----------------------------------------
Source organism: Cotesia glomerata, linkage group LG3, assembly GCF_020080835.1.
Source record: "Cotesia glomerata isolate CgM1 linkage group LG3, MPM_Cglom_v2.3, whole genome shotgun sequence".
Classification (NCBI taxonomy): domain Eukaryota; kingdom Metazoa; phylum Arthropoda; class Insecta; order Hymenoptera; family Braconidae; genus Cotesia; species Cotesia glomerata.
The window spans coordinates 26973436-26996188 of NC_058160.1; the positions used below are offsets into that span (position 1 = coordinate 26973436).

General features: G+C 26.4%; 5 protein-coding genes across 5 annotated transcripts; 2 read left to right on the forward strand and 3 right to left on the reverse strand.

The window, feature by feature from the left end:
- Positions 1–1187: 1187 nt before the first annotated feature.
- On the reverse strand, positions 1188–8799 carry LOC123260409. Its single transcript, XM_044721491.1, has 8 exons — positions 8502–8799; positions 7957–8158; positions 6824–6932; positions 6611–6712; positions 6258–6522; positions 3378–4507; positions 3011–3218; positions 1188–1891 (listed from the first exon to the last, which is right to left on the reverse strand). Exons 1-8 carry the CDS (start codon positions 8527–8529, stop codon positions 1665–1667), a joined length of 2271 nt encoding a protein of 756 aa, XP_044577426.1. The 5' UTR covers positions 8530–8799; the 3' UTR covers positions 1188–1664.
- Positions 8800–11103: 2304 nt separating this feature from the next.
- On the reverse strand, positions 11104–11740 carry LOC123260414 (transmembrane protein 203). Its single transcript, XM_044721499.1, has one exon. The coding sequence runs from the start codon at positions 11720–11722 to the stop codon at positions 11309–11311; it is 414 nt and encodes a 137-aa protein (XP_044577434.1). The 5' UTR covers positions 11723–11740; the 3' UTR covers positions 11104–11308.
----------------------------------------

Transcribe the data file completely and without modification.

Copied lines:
Source organism: Cotesia glomerata, linkage group LG3, assembly GCF_020080835.1.
Source record: "Cotesia glomerata isolate CgM1 linkage group LG3, MPM_Cglom_v2.3, whole genome shotgun sequence".
Classification (NCBI taxonomy): domain Eukaryota; kingdom Metazoa; phylum Arthropoda; class Insecta; order Hymenoptera; family Braconidae; genus Cotesia; species Cotesia glomerata.
The window spans coordinates 26973436-26996188 of NC_058160.1; the positions used below are offsets into that span (position 1 = coordinate 26973436).

General features: G+C 26.4%; 5 protein-coding genes across 5 annotated transcripts; 2 read left to right on the forward strand and 3 right to left on the reverse strand.

The window, feature by feature from the left end:
- Positions 1–1187: 1187 nt before the first annotated feature.
- On the reverse strand, positions 1188–8799 carry LOC123260409. Its single transcript, XM_044721491.1, has 8 exons — positions 8502–8799; positions 7957–8158; positions 6824–6932; positions 6611–6712; positions 6258–6522; positions 3378–4507; positions 3011–3218; positions 1188–1891 (listed from the first exon to the last, which is right to left on the reverse strand). Exons 1-8 carry the CDS (start codon positions 8527–8529, stop codon positions 1665–1667), a joined length of 2271 nt encoding a protein of 756 aa, XP_044577426.1. The 5' UTR covers positions 8530–8799; the 3' UTR covers positions 1188–1664.
- Positions 8800–11103: 2304 nt separating this feature from the next.
- On the reverse strand, positions 11104–11740 carry LOC123260414 (transmembrane protein 203). Its single transcript, XM_044721499.1, has one exon. The coding sequence runs from the start codon at positions 11720–11722 to the stop codon at positions 11309–11311; it is 414 nt and encodes a 137-aa protein (XP_044577434.1). The 5' UTR covers positions 11723–11740; the 3' UTR covers positions 11104–11308.